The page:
Arrow Lakes News celebrates 100 years – Arrow Lakes News
The first edition of the Arrow Lakes News was printed on June 28, 1922, when Frank Rouleau launched the newspaper.
The store was located on the top floor of the small lobby (where the liquor store is located today).
Frank bought the equipment that The Advocate newspaper had used in 1914. The Advocate was started by Thomas Abriel with Robert Barrett as printer and editor. Unfortunately, the diary only survived about nine months. Lack of commercial involvement was thought to be the cause of its demise. However, it did provide insight into the life and times of those early days.
Shortly thereafter, the Arrow Lakes News moved to a new location on the top floor of the Edwards Building on Bay Street.
Tom Roberts was hired to run Frank Rouleau’s business. However, a fire necessitated another move to the back of the old bank building on Slocan Ave. This building was located below what is now the Home Grown Market.
Thanks to the brave efforts of some people, most of the printing equipment has been saved.
When Lewis Edwards rebuilt his business, he decided to move to Broadway. (Edwards Block now houses Home Grown Market, 2022). When the building was completed, the Arrow Lakes News moved to the back, and Dr. McLean used the front for his pharmacy.
Lewis set up an office for his solicitor and land company in the room that had been added to the north side of the building, with an entrance placed at the front to accommodate his clients.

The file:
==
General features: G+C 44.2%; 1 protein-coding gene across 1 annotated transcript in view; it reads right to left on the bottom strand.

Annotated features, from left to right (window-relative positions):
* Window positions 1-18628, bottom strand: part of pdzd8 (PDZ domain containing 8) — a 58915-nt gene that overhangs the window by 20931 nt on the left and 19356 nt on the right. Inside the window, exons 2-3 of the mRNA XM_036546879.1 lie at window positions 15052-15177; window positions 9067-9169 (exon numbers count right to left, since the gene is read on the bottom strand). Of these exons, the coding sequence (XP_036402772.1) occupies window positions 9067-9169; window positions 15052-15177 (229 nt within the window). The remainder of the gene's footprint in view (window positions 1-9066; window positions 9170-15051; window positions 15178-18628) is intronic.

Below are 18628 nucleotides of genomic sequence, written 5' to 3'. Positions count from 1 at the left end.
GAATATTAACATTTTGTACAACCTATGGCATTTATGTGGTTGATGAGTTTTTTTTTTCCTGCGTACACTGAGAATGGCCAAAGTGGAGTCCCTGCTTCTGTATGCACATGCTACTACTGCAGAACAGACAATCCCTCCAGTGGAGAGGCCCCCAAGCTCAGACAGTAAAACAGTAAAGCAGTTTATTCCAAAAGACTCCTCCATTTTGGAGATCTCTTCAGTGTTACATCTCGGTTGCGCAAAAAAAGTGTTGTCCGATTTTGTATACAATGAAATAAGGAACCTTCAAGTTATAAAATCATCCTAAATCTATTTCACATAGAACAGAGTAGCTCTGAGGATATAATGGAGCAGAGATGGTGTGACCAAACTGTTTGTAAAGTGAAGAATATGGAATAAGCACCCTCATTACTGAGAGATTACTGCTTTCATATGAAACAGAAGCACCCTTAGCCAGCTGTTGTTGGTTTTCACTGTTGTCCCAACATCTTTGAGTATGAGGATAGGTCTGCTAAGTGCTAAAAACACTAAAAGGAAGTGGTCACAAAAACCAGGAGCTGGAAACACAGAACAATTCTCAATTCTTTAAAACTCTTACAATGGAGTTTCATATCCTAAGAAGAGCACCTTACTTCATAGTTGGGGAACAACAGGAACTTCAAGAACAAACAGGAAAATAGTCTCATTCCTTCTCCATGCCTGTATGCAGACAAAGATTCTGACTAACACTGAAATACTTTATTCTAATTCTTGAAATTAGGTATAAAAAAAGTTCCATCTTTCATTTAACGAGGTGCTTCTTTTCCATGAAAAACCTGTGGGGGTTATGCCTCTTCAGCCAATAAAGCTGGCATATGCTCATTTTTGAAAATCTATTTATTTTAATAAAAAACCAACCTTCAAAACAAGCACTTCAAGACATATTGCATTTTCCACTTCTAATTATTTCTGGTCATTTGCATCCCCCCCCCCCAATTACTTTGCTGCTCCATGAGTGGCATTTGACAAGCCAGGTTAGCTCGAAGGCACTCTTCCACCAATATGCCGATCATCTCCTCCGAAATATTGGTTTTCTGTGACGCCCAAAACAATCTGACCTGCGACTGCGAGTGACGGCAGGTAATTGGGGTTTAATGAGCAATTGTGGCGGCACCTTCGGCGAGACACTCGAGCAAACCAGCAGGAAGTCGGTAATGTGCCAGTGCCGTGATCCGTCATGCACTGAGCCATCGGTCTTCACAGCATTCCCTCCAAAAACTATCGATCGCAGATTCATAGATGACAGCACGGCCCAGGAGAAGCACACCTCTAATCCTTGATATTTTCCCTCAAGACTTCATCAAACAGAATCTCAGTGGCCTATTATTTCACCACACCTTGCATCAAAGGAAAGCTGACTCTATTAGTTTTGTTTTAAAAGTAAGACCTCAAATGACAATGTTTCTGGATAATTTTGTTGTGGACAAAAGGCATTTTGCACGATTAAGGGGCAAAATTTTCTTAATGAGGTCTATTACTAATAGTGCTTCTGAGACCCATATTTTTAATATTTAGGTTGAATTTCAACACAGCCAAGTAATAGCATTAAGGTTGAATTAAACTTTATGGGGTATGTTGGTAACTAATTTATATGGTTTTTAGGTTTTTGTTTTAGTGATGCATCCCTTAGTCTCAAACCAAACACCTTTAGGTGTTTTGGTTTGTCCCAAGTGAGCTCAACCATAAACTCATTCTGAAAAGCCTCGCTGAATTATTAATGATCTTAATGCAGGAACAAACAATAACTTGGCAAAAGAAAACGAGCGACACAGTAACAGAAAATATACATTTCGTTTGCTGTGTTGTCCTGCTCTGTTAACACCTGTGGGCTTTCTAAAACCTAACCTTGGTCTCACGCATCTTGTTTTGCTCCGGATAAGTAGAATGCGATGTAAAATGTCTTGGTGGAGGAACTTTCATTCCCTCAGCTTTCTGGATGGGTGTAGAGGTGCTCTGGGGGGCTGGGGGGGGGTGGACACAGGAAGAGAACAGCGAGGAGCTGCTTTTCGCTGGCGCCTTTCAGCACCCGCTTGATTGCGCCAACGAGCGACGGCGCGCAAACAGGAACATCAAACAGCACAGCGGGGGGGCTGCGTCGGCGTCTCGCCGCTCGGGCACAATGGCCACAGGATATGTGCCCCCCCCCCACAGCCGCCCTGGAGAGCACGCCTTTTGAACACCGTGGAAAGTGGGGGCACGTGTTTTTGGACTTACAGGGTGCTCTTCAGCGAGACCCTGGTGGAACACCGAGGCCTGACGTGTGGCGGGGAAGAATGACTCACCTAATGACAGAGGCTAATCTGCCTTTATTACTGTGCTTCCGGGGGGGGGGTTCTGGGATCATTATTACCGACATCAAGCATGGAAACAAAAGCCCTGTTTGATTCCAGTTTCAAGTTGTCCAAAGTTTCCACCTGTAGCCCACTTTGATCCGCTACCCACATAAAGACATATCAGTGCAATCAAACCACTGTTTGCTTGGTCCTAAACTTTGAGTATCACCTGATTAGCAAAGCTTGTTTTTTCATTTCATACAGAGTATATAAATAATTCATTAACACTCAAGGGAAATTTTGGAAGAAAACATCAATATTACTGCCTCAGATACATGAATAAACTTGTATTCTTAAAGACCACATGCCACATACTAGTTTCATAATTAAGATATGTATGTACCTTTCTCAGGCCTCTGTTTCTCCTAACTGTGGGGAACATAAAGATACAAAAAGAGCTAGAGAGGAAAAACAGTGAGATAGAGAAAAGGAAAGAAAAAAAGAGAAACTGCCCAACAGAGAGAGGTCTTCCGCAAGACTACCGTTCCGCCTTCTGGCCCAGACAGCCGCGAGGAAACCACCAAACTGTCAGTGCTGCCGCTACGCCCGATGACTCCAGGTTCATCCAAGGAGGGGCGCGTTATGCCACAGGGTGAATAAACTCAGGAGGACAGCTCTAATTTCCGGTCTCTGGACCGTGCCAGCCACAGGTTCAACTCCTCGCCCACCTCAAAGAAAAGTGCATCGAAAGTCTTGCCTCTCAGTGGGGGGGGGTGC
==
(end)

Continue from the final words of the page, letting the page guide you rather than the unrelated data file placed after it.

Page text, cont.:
Lewis Edwards’ move to Broadway and the construction of the magnificent Masonic Lodge in 1922 saw the emergence of this wide street as the city’s business hub. This was in line with Nakusp’s original plan.
The newspaper then moved to the back of the Arrow Lakes Supply building (where Royal LaPage Selkirk Realty is now located).
Mrs. Ralphia McLean served as its editor in 1923. ABS Stanley purchased the paper from Rouleau in 1924 and, together with his son ABS Stanley Jr., who was only 17 at the time, established a family business which would last for 70 year. ABS Stanley Sr. decided to move on a few months later and left the diary in the hands of his son.
Arthur Jr. hired Marjorie White to help with the composition and in 1932 they were married. The peaked-roof building that housed the back end of Stanley Printing (now Spiritwood Cards, Baubles & Tunes) was built in 1924 for the Arrow Lakes News. In 1968 Denis Stanley built on the part later known as Stanley Printing Ltd. This building later became the NACOMO Center and now houses Art Works from Turtle Island.
In 1970, Denis Stanley skilfully took over the business when his father, Arthur, retired. Both father and son have received many awards and accolades over the years for the quality of the newspaper they have printed. Not everyone always agreed with them, but they printed timely stories and were keen to advance historical events and help their town in any way with free advertisements or support items.
On December 1, 1994, Denis sold the business to Small Town Press Ltd. The newspaper kept the name and moved to 88 Broadway Street W to begin work. They then moved next to the Nakusp agencies for a short time, then across the street to part of the building occupied by Nakusp Glass in 2001, then the office formerly occupied by Dr. McNeill (203 Broadway Street W) where they remained for a decade, and finally the old Columbia Cable building (89 1st Avenue NW) in 2014.
Written by Rosemarie Parent from archival documents and publications of the Arrow Lakes Historical Society.